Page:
Getting Work Done
Well, depends on what your work is. Take this blog post for example. It's just text and some pictures. You need a good blog editor, support to get the data into your blog and some picture editor. Being able to assemble a competent blog post (or doctoral thesis for that matter) is a good litmus test for any device that purports to do more than play games and watch movies.
I tried to write it on the iPad, which has a lot of great Markdown apps but no good XML-RPC blog front ends, and I don't run Wordpress. There is Blogsy, which is arguably the only decent blog editor on iOS, although there's also BlogPress. Blogsy is close and I may use it to fix the occasional typo from the road, but there's no way to crop, edit or resize photos. Fine, I'll use the iOS photo app or PhotoShop in iOS. There's not even a way to move an image like dragging it once its placed. This isn't the iPad hardware's fault but it does point out that it's challenging to do work when work consists of moving a lot of diverse data around without a file system.
The Surface RT fared a little better. Since the Surface includes Word 2013 and Word supports the MetaWeblog interface out of the box I was able to type and edit this post in Microsoft Word (who knew that Word was a reasonable Blogging app?). It works pretty well as there are no great Blogging apps on the Windows Store as of this writing. Additionally, I wasn't able to find some kind of a free Paint.NET clone to crop and markup my screenshots. The closest I found was Artefacts but at $13.99 I wasn't willing to go for it. Fortunately the Free version of Artefacts supports cropping via its "reframe" command. It's a gorgeous app but I had to dig to find it.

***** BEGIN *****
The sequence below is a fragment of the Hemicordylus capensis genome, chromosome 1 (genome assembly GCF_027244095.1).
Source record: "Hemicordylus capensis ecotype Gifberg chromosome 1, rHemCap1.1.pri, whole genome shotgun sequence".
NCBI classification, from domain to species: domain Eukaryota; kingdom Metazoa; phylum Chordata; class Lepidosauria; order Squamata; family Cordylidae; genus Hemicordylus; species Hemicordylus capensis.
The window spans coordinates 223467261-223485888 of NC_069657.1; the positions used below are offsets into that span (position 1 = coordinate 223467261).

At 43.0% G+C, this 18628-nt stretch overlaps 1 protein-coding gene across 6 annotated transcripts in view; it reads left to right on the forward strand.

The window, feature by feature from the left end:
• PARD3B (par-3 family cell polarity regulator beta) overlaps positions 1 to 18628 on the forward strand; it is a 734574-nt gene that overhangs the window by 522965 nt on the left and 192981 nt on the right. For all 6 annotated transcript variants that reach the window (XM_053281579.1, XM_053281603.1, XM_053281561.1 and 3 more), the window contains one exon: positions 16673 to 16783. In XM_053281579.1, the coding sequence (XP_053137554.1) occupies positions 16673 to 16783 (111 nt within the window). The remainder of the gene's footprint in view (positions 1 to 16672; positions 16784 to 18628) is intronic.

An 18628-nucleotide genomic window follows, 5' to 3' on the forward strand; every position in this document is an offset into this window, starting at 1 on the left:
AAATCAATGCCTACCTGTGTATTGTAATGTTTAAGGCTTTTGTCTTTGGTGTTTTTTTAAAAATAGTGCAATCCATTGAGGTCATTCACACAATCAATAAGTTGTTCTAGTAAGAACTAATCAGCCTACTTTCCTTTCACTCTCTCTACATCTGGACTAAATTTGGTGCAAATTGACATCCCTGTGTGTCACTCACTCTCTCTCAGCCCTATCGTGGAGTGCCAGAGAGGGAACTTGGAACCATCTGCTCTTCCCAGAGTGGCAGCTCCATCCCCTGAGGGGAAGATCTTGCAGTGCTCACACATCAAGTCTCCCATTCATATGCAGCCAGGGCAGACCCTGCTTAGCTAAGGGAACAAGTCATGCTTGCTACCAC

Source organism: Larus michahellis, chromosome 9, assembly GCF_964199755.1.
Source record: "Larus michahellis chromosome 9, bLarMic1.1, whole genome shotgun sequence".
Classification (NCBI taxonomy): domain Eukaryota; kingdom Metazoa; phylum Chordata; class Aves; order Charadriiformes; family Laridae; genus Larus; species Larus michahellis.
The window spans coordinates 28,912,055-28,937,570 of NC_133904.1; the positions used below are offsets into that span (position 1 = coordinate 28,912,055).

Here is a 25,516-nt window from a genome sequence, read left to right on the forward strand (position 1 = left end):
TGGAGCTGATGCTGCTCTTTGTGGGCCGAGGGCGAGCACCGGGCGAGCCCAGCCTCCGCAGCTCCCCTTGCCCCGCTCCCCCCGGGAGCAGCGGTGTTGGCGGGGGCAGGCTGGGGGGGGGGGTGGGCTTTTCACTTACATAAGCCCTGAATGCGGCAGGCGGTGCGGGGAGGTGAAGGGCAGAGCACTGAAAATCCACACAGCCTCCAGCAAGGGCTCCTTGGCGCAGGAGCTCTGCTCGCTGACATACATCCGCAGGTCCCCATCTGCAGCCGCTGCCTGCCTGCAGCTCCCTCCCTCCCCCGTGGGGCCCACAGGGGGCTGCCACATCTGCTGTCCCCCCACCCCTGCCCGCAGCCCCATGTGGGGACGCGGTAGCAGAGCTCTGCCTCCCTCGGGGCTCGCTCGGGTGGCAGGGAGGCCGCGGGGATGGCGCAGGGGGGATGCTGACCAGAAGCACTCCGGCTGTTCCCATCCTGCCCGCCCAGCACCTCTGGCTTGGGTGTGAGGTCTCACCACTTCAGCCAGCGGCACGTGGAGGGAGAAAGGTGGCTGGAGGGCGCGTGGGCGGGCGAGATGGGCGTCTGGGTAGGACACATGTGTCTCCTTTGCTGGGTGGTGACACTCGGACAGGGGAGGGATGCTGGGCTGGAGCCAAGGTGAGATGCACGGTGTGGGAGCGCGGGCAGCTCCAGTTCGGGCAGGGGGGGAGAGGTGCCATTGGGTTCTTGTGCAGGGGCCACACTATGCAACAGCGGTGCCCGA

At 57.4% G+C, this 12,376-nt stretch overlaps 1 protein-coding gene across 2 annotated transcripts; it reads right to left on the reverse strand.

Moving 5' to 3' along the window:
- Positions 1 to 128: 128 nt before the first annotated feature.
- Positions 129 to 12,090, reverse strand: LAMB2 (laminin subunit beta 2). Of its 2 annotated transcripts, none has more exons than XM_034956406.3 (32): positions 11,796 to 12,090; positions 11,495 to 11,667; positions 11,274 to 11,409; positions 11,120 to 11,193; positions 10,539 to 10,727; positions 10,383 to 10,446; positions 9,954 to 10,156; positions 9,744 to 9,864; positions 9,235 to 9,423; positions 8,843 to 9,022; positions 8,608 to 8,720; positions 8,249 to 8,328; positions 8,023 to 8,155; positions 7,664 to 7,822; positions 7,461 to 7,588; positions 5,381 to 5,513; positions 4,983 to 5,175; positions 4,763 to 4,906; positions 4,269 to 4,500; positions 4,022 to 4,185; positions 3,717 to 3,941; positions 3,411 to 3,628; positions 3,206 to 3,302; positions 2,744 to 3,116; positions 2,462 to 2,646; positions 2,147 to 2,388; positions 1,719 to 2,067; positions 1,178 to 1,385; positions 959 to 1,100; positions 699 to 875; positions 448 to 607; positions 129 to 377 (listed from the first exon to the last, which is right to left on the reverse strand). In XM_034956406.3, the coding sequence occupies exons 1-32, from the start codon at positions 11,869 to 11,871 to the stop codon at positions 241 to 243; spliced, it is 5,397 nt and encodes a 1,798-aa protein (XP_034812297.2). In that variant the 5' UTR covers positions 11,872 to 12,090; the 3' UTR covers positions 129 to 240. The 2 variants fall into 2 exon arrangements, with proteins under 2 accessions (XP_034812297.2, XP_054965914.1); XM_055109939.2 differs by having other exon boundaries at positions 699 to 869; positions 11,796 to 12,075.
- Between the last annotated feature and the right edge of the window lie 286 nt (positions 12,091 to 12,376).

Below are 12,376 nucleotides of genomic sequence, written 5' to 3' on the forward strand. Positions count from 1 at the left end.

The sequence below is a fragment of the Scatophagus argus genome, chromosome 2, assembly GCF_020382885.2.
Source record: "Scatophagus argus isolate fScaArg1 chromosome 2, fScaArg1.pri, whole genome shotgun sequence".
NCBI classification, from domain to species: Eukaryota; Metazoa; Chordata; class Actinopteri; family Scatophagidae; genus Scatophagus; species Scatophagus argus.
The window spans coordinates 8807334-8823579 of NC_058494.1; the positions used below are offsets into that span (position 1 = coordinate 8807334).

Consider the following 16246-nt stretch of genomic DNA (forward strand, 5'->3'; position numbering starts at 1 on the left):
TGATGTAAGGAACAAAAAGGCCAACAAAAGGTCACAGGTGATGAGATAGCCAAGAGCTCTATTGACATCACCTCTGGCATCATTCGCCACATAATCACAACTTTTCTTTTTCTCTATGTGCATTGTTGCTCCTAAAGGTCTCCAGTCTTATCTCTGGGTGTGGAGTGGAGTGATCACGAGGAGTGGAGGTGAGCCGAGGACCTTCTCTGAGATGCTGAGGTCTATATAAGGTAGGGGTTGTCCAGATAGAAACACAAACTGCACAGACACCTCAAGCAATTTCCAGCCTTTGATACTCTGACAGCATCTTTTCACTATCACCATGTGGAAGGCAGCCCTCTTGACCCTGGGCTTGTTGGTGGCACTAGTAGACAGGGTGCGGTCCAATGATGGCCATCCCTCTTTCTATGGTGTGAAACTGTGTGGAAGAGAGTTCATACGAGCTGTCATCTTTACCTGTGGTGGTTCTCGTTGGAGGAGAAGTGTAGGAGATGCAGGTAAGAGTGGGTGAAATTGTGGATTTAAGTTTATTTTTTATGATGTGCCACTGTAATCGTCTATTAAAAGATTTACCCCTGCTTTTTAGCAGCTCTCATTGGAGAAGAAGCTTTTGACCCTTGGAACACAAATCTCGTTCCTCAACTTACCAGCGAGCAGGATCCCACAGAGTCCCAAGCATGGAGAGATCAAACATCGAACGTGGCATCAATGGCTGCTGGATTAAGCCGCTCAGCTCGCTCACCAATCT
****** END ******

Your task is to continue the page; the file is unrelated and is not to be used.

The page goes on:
I finished this post on my Ultrabook using my favorite (and the best) blogging app, Windows Live Writer. This makes me feel like I would personally be best served by an Ultrabook (or possibly a Surface Pro, which is effectively an Ultrabook) that would let me run any Windows application, whether it's in the Store or not. I want a small, touchable, fast machine that can do anything.
The iPad is a great tablet with a great ecosystem that is continuing to push the device to the limit. There are consistently great apps coming out for iOS. I'd love to see new features like picture in picture (PiP) or some basic multi-window multi-tasking. The hardware is solid and comforting. Pages and Numbers are great productivity apps for $10 additional each but the lack of seamless DropBox integration slows me down. ICloud syncing works great, however. I use my iPad for surfing, Netflix, Hulu, and Comics every day.
The Surface RT is a landscape tablet with an optional keyboard. It's got a great feel, good weight, is about the same size as an iPad but a little longer. The inclusion of Office (Word, Excel, etc) is a clever one and made my wife happy. I could see a Surface RT as a good balance between tablet and laptop for students, parents, and folks who can find apps that can do what what they need to do in the Windows Store.
An Ultrabook (I have a generic) is a 11" or 13" laptop with a touch screen. They almost all have fans - today - and they are fast, light and at least twice as much money as a tablet. They are full and fabulous "everything and the kitchen sink" machines. Some are good tablets like the Yoga, and some are great laptops. I suspect that at some future point I'll find a good touchscreen Ultrabook for around $1200 at a 13" size and it will become not only my primary machine but also my primary tablet. But in order for me to stop throwing my iPad or Surface in my backpack along with my laptop - as I do on every trip - Ultrabooks will need 10 hour battery lives, reliable touchscreens and lots of apps in the App Store.
It's a great time to be a user of consumer electronics. Whether it's the coming Surface Pro (I haven't seen one) or a possible MacBook Air with a touchscreen (I don't know of one) I believe there will be some great choices available this coming year.